The Counselor of Embassy in China (Smyth) to the Secretary of State
[Received June 21—6:35 a.m.]
1020. Radio transmitting and receiving facilities now established at Dairen and can be placed in operation immediately upon arrival radio operator there. More important obstacle, however, is apparent reluctance of Soviet authorities to grant permission for operation radio station (ReDeptel June 18th, 12 noon,32 relay from Moscow to Nanking, Department’s 285, June 1233 and previous messages same subject). Benninghoff has now been at Dairen for more than 2 months and Embassy has been unable to communicate with him. Although attitude Soviet authorities appears correct toward Benninghoff and his office, his complete isolation from outside world makes office relatively useless at this critical time.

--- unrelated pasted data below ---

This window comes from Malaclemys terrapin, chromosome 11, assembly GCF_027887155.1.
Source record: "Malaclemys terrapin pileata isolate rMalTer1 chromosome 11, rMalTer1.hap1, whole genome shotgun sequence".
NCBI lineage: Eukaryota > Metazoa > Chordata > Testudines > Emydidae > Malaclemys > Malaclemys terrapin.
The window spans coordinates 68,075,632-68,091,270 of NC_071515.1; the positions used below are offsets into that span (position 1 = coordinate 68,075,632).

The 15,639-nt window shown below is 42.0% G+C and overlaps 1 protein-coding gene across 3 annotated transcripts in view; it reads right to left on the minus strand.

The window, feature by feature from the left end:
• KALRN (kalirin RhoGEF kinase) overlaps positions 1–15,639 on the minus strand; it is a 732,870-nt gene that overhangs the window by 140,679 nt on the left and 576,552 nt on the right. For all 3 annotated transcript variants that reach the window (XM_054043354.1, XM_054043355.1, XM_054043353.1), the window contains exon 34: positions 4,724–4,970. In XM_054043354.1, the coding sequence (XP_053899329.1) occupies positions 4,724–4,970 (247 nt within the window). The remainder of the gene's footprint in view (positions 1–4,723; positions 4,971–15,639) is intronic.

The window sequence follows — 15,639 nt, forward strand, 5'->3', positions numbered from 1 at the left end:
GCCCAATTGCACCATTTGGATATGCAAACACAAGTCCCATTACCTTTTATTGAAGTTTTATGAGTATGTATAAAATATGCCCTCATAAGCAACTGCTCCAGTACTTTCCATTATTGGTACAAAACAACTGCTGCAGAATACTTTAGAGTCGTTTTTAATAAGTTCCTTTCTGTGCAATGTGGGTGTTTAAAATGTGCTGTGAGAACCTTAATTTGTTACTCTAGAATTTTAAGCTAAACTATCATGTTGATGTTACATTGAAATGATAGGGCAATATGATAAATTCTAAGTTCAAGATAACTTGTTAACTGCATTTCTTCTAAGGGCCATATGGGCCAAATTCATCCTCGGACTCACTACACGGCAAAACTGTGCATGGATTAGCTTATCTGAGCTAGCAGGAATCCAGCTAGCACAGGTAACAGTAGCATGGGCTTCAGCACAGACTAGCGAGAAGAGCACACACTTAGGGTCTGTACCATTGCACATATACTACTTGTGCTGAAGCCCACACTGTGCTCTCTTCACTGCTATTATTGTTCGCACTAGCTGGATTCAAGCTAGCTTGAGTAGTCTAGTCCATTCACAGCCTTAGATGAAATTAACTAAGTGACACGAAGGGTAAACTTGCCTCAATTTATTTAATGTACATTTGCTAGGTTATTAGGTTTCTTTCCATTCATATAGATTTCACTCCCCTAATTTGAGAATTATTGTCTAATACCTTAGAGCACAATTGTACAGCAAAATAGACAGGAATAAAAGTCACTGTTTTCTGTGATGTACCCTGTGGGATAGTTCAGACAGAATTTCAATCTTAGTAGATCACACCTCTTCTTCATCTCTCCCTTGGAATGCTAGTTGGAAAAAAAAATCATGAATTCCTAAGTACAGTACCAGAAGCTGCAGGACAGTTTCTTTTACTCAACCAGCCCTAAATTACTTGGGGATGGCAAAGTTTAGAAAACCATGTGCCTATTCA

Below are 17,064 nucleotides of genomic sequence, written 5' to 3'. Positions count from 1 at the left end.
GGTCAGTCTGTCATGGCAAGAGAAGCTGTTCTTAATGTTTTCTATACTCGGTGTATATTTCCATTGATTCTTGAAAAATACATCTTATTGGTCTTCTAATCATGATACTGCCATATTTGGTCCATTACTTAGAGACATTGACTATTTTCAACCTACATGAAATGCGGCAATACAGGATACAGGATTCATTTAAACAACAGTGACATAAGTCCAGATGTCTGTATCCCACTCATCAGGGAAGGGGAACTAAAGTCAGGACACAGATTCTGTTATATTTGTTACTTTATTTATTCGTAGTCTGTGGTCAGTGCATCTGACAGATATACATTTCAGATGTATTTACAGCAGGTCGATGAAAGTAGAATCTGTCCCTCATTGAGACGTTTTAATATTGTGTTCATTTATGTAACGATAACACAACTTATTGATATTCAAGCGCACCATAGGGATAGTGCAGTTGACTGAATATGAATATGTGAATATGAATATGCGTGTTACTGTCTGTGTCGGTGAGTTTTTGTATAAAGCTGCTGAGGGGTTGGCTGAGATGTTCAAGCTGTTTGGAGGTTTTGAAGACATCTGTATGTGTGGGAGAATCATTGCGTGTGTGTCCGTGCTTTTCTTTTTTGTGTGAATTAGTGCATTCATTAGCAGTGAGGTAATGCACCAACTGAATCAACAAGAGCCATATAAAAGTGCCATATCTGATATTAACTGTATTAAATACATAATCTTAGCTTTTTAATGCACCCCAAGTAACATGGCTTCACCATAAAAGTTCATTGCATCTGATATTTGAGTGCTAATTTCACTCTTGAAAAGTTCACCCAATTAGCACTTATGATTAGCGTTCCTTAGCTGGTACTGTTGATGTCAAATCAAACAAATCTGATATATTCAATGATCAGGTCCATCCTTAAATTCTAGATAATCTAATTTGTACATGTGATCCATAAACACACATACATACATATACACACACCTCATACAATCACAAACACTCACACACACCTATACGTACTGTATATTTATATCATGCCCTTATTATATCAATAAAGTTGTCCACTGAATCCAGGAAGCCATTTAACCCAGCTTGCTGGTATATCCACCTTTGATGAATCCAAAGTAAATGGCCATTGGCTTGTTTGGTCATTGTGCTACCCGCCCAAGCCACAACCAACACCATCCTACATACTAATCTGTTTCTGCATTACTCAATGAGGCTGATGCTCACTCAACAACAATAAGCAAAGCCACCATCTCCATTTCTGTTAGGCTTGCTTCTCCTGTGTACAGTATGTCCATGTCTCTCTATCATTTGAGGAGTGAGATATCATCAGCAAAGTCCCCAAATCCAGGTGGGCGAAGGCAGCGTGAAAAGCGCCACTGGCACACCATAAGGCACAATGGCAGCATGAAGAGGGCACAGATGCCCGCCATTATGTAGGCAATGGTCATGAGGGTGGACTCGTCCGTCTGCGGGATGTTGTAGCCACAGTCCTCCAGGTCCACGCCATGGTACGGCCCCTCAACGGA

Embassy considers it of great importance for communications to be established between Consul General in Dairen and his Government. If permission to operate a radio station has not been obtained from Soviet Govt, it is suggested the Dept give consideration to the advisability of immediately requesting authority for a U. S. Navy ship, say a destroyer, to call at Dairen once a week for the purpose of delivering and picking up despatches. It is entirely possible that the suggestion of a Naval destroyer sailing into the harbor at Dairen would be even less palatable to Soviet taste than the operation of a radio station.